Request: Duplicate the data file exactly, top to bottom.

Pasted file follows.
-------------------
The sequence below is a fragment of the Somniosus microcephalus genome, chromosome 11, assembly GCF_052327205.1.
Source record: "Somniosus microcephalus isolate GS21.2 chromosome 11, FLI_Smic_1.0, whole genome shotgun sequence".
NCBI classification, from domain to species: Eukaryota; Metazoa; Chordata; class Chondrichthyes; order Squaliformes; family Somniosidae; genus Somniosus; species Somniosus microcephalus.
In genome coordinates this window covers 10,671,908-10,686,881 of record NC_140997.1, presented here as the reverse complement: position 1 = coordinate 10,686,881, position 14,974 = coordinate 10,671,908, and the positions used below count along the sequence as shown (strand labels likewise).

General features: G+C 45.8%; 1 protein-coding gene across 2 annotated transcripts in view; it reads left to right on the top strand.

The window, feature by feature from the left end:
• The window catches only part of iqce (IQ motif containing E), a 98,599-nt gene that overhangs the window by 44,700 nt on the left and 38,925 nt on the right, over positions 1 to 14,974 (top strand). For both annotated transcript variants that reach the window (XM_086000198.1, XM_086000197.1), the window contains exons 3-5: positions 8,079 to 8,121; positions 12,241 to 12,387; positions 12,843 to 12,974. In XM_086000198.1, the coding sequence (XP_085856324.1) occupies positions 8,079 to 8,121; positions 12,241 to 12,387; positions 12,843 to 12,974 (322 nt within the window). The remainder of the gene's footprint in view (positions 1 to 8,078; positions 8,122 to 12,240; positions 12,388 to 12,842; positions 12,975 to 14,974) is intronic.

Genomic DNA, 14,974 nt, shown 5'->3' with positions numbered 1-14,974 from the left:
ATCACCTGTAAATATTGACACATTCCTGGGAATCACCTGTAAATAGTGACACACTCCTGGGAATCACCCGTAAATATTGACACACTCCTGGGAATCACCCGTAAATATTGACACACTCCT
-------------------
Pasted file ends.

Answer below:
The sequence below is a fragment of the Somniosus microcephalus genome, chromosome 11, assembly GCF_052327205.1.
Source record: "Somniosus microcephalus isolate GS21.2 chromosome 11, FLI_Smic_1.0, whole genome shotgun sequence".
NCBI classification, from domain to species: Eukaryota; Metazoa; Chordata; class Chondrichthyes; order Squaliformes; family Somniosidae; genus Somniosus; species Somniosus microcephalus.
In genome coordinates this window covers 10,671,908-10,686,881 of record NC_140997.1, presented here as the reverse complement: position 1 = coordinate 10,686,881, position 14,974 = coordinate 10,671,908, and the positions used below count along the sequence as shown (strand labels likewise).

General features: G+C 45.8%; 1 protein-coding gene across 2 annotated transcripts in view; it reads left to right on the top strand.

The window, feature by feature from the left end:
• The window catches only part of iqce (IQ motif containing E), a 98,599-nt gene that overhangs the window by 44,700 nt on the left and 38,925 nt on the right, over positions 1 to 14,974 (top strand). For both annotated transcript variants that reach the window (XM_086000198.1, XM_086000197.1), the window contains exons 3-5: positions 8,079 to 8,121; positions 12,241 to 12,387; positions 12,843 to 12,974. In XM_086000198.1, the coding sequence (XP_085856324.1) occupies positions 8,079 to 8,121; positions 12,241 to 12,387; positions 12,843 to 12,974 (322 nt within the window). The remainder of the gene's footprint in view (positions 1 to 8,078; positions 8,122 to 12,240; positions 12,388 to 12,842; positions 12,975 to 14,974) is intronic.

Genomic DNA, 14,974 nt, shown 5'->3' with positions numbered 1-14,974 from the left:
ATCACCTGTAAATATTGACACATTCCTGGGAATCACCTGTAAATAGTGACACACTCCTGGGAATCACCCGTAAATATTGACACACTCCTGGGAATCACCCGTAAATATTGACACACTCCT